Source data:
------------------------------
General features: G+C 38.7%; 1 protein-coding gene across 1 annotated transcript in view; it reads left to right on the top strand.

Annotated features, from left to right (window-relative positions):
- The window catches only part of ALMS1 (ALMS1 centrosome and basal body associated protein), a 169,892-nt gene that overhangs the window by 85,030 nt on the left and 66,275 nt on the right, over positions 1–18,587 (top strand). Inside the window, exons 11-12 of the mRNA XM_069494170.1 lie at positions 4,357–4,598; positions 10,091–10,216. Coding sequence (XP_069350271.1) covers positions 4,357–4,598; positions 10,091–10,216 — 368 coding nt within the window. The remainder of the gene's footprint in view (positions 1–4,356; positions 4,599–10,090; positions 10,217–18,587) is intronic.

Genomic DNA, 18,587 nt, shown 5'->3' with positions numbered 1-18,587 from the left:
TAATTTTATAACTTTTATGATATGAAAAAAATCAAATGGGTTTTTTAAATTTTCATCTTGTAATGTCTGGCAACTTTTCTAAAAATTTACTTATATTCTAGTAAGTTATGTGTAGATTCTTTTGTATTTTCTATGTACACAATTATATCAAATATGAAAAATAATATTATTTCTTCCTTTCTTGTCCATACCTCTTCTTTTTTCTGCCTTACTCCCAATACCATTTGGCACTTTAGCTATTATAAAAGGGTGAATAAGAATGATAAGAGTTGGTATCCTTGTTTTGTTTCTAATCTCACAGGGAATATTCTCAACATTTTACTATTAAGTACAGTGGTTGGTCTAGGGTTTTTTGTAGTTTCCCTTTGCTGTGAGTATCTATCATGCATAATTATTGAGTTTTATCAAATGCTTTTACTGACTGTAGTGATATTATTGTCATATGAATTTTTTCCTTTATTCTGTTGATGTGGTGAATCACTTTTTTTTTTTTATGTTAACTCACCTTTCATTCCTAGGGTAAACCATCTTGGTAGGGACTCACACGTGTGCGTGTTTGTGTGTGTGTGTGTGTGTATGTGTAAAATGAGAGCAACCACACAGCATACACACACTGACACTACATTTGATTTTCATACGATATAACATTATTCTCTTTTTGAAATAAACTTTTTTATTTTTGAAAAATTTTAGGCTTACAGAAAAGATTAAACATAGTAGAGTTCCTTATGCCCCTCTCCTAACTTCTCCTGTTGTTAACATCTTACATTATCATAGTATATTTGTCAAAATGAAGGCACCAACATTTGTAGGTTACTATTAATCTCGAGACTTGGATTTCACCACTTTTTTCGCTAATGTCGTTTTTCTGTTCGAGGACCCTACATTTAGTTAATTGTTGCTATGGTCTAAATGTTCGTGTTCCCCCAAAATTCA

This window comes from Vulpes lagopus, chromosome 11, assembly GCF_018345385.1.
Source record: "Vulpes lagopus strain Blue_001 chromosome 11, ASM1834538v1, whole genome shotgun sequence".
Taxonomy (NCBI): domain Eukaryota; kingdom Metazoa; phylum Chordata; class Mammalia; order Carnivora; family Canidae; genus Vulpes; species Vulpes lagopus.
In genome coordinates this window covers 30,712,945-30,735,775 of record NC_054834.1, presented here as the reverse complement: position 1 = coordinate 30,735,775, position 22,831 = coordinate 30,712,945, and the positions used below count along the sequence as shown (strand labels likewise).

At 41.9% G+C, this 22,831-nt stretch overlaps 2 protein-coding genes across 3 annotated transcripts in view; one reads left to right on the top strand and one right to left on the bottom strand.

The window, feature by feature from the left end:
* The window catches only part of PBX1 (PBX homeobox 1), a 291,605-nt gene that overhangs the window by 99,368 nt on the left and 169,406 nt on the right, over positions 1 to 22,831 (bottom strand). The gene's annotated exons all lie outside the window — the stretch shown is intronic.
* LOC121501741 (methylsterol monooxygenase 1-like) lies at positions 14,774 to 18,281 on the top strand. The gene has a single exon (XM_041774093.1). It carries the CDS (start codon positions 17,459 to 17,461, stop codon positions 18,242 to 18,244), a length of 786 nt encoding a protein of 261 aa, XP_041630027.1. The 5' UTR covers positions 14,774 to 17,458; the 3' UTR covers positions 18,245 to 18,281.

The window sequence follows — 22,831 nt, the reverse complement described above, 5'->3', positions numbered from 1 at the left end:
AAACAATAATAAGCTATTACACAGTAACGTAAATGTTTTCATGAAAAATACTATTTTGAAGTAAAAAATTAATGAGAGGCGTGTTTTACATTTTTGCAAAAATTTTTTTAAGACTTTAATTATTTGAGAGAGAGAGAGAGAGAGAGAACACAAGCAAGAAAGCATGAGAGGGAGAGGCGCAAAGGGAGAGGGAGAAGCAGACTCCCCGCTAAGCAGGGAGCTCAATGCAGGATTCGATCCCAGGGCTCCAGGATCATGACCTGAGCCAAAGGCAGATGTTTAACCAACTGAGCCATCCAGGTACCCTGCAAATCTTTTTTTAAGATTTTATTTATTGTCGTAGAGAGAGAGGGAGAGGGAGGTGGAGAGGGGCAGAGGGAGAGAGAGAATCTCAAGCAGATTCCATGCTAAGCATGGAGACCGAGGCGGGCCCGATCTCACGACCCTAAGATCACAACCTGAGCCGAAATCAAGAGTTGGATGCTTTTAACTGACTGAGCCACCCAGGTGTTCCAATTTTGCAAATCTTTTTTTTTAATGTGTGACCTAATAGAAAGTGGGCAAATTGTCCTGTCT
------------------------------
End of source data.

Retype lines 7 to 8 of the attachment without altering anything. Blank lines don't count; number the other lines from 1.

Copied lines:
Source record: "Vulpes lagopus strain Blue_001 chromosome 11, ASM1834538v1, whole genome shotgun sequence".
Taxonomy (NCBI): domain Eukaryota; kingdom Metazoa; phylum Chordata; class Mammalia; order Carnivora; family Canidae; genus Vulpes; species Vulpes lagopus.